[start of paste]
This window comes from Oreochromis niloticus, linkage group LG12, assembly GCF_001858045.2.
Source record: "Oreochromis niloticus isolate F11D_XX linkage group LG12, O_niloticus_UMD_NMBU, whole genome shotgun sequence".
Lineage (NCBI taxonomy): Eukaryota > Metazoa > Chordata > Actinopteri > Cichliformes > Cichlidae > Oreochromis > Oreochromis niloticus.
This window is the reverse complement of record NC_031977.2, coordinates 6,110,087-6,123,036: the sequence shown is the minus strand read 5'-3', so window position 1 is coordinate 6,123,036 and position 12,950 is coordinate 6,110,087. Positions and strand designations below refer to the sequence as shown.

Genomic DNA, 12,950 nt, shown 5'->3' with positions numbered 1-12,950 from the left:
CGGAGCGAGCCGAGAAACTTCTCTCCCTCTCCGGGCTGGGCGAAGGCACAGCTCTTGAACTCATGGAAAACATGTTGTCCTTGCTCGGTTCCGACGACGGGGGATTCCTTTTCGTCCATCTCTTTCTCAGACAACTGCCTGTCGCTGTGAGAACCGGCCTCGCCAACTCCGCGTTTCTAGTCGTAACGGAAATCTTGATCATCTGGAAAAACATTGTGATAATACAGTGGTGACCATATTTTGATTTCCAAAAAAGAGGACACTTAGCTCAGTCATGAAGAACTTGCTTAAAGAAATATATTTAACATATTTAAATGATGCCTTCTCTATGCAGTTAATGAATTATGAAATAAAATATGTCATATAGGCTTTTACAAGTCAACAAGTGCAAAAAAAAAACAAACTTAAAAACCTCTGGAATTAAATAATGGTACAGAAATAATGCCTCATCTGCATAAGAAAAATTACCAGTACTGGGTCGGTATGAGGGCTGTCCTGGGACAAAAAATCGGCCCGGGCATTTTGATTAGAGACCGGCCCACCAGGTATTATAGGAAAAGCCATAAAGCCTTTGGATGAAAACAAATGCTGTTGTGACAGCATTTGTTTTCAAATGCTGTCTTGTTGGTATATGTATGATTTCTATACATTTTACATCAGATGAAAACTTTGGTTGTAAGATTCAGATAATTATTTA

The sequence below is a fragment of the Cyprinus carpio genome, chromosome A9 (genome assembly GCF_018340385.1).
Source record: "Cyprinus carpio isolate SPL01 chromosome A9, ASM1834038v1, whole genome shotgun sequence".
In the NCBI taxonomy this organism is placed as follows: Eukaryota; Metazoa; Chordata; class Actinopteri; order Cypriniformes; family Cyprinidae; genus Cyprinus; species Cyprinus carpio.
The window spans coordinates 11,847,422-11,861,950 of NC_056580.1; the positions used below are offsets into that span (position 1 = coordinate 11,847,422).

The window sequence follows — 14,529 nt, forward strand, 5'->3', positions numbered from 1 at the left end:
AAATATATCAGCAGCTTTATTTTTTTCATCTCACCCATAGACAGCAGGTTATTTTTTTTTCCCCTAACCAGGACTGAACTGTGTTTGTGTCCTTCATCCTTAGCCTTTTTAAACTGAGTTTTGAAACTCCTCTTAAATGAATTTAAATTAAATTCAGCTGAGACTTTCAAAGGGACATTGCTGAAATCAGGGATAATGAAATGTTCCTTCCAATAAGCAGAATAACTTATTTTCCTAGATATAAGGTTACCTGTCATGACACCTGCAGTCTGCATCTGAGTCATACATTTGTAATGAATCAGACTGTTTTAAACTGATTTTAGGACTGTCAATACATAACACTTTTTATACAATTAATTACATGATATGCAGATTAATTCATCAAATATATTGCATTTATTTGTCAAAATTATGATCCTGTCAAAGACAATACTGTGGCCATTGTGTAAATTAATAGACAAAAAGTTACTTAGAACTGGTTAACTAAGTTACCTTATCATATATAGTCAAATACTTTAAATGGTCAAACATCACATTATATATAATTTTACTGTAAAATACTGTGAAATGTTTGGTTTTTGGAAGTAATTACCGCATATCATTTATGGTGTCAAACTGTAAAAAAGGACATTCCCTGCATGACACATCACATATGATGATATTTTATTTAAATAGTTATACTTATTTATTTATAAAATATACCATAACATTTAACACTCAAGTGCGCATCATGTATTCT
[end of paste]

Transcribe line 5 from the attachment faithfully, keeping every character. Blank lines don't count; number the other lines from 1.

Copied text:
Genomic DNA, 12,950 nt, shown 5'->3' with positions numbered 1-12,950 from the left: